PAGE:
Low goes on to explain how ESG considerations actually come into play in the M&A context.

“We’re seeing an increasing number of deals that have warranty and indemnity insurance behind them. If you’ve got a clothing manufacturer, the buyer and insurance providers are arguably going to be more focused on the supply chain. So, for these sort of companies we’re considering whether the seller has got their Modern Slavery Act compliance statements ready, whether they’ve diligenced the supply chain to ensure the target is not using forced labour, for instance,” says Low.

He continues: “The governance piece concerns what the deal actually looks like. So, if you’re entering into a joint venture, you need to consider who has a seat at the board table and how decision-making in the joint venture will operate in practice.” Low points out that this is fairly standard and does not seem to be changing very much with the increased emphasis on ESG in recent years. “Where we are seeing change is around continuing obligations; the disclosures that companies have to make in their annual accounts, whether that’s listed or private companies, to ensure compliance with the (largely) environmental regulations that are coming out, but the building blocks of how companies are governed isn’t really changing” he notes.

I also asked Low about the time he spent in-house at a biopharmaceutical company and why he decided to come back to private practice. “It was a fascinating experience. The beauty of it was that absolutely everything came across my desk. I became the health and safety officer, I did the M&A work, I was involved in doing the incentives and rewards and was also responsible for employment throughout Europe,” he says. With such a varied workload, Low was able to use this stint to understand which practice areas he was most suited to, and which didn’t quite align with his strengths and interests.

He explains his decision to come back to private practice was one to do with the differing weights that companies place on the legal function. “When you’re in-house, your role is a cost function of the company. You really have to work with the business to help them understand the value you bring, so that you are not viewed as a roadblock to their plans, but rather as providing a valuable facilitator as well as a risk management role,” Low explains. He contrasts this with the environment in private practice, where engagement is predominantly with other lawyers, as companies have already made the decision to get lawyers involved.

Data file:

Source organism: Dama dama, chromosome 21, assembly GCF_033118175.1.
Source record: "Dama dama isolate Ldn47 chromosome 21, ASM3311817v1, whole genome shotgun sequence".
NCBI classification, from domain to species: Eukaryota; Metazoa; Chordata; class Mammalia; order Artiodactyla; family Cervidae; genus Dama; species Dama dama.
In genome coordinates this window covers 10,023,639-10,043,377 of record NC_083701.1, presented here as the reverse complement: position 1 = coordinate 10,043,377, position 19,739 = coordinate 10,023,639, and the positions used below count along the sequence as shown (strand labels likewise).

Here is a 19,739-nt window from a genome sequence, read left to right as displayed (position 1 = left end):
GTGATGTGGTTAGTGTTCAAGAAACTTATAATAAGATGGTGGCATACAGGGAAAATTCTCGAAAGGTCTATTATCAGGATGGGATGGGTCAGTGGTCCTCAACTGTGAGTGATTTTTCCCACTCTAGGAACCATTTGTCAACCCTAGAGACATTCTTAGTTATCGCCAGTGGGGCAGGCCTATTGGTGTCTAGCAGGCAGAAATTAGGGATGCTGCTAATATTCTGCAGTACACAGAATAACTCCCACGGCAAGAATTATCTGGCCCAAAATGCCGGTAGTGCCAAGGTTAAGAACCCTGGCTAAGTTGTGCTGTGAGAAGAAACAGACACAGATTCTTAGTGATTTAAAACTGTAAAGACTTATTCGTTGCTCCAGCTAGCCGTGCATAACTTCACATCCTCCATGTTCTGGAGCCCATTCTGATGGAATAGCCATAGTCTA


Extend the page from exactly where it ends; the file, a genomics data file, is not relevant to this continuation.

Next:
Ultimately, Low stresses the importance of lawyers getting secondment experience during their career, because of the insights into client delivery it offers. “Now, in the Public Company Advisory Team, I essentially offer the same services that I needed as in-house lawyer in a part-listed public company. So, having that perspective from the other side of the table was incredibly helpful,” he explains.

Approaching the end of our conversation, I ask Low about how applicants can best demonstrate their commercial awareness at assessment centres. “If a candidate says they have any sort of work experience, commercial awareness is about showing that they really understand what they’ve been doing. Even if it’s the most mundane administrative task, try and contextualise it by discussing its role in the bigger picture,” he says.

Low also advises against trying to say what you think the interviewer would like to hear and making it flow naturally. “I always say that the best interviews are a conversation. Be prepared with the information you’ve got, but the best candidates are not waiting to drop in a particular fact or piece of information. They have a broad enough knowledge that they can hold their ground wherever the interview goes,” Low notes.

Lachlan Low will be speaking at ‘The growing significance of ESG in the M&A world — with White & Case’ a virtual student event taking place on Tuesday 19 March. Apply now to attend.

The application deadline for White & Case’s 2026/27 Training Contract is 14 July 2024